We can conduct drug tests throughout Williamsburg using a variety of different methods, depending on your circumstances. Each method has pros and cons, and you should talk to one of our specialists if you need advice on deciding which is best for your circumstances.
All test samples go through an initial screening. The immunoassay (IA) test identifies a positive or negative result. The majority of drug tests are negative and this cost-efficient test saves employers money because no further testing is needed.
Tests registering a positive result are sent on for confirmation testing. The gas chromatography/mass spectrometry (GC/MS) test confirms the positive result by identifying the drug and the level contained in the specimen.
You need to secure a private restroom, and you must disable the sink and toilet, and pour a bluing agent in the water in the toilet bowl. Privacy concerns may also present a challenge because a test must be performed by an administrator of the same sex.
In addition, the privacy factor also provides an opportunity to attempt to cheat the test by adulterating the specimen, which creates a negative dillute or positive dillute drug test result, or even substituting the specimen entirely. However, technological advances in both testing procedures and lab equipment make it increasingly difficult for drug users to succeed.
This testing method identifies drug use from about a half-hour after use up to several weeks after discontinuing use. Chronic marijuana use is an exception to the rule. Regular users can test positive for up to thirty days. You can learn more here: How Long Does Marijuana Stay in Your System?
Employers receive test results in a few days.
Mouth swab / oral fluid
This method of drug testing is relatively newer, yet is still every bit accurate as urine drug testing. Additionally, it’s just as fast, simple, and cost-effective. It provides the smallest detection window though. Still, it identifies most drugs within just a few minutes of use. It only identifies drug use for a period of up to 72 hours prior to the test.
The biggest advantage of mouth swab drug testing is that it can be conducted literally anywhere—even in plain view of other employees. The test only requires placing a mouth swab between the lower cheek and gum. The employee holds it in place until it is saturated. The process rarely takes more than 5 minutes. Despite the claims we hear many drug users make, the only way to pass a mouth swab drug test is to not use drugs.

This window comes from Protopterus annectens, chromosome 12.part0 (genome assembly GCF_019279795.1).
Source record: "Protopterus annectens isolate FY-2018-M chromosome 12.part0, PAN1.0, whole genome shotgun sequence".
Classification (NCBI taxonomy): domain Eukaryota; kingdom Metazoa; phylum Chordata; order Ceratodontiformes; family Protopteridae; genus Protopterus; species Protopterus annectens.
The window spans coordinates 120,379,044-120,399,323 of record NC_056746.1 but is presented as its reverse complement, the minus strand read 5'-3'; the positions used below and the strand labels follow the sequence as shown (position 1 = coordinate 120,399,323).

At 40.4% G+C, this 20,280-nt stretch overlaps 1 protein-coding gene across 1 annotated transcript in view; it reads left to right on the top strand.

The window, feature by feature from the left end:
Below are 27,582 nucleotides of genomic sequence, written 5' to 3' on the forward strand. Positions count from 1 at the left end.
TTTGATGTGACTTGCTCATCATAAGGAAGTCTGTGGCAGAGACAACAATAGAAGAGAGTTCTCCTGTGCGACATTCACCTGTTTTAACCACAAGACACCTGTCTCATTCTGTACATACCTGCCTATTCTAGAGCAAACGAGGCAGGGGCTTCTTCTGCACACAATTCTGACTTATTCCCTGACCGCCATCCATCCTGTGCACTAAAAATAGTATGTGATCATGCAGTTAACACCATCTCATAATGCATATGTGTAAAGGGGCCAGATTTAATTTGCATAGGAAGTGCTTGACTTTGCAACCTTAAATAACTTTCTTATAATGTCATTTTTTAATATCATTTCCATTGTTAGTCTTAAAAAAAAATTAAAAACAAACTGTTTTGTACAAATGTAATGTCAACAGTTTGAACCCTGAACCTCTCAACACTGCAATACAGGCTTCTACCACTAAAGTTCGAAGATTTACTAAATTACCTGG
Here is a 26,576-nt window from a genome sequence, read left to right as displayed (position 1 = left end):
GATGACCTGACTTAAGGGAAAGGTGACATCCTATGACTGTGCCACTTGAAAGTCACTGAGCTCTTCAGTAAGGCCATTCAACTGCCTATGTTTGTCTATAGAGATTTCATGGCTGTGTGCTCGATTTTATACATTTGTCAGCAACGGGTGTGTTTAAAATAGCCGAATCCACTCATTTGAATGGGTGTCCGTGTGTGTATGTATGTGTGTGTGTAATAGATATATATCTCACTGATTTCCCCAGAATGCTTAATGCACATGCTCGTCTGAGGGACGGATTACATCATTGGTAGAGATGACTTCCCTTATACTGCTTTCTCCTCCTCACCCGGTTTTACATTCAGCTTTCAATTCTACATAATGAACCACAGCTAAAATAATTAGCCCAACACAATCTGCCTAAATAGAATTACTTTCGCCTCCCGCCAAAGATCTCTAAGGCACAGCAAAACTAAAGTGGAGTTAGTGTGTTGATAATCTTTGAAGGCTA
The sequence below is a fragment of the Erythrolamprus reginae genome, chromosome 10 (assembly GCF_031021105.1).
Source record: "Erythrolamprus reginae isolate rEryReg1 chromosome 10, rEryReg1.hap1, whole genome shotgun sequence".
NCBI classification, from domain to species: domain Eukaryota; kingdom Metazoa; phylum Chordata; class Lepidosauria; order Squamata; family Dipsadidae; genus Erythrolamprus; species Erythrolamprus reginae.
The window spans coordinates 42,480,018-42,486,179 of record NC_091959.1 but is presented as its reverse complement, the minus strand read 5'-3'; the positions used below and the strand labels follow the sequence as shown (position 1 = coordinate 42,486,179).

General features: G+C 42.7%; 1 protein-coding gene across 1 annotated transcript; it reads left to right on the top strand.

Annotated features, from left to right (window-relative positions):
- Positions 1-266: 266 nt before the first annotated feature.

Results are received in just a couple of days.
Because it identifies recent drug use, it’s becoming a popular choice for random drug testing. In fact, the HHS (The Health and Human Services Administration) approved the use of this test as an alternate drug testing method for all federally mandated employers as of January 1, 2020.
At this time, it’s unclear whether or not the DOT will incorporate the test into its regulations.
The less common hair follicle drug testing method offers the same ease as mouth swab testing, however, it’s more expensive.
The fact that it provides a 90-day detection window overrides the additional cost in the eyes of more and more employers. In fact, the DOT officially requested that the hair test replace the urinalysis. The request is passing through the chain-of-command and many expect to hear the final word anytime now.
This test requires the administrator to cut a small (less than 1” wide) amount of hair, preferably from near the base of the scalp, and secure it in a zipper-lock plastic bag. While this testing method is easy and convenient, some staff may have an issue with having their hair cut.
Body hair can be used instead and is tested by volume rather than length. Administrators collect enough hair to equal the size of a cotton ball about an inch in diameter.
Body hair offers a longer detection window compared to head hair. Hair collected from an employee’s head will detect drug use for about 90-days, while hair collected from the body will detect drug use for up to a year.
The hair test can’t detect current impairment or very recent drug use.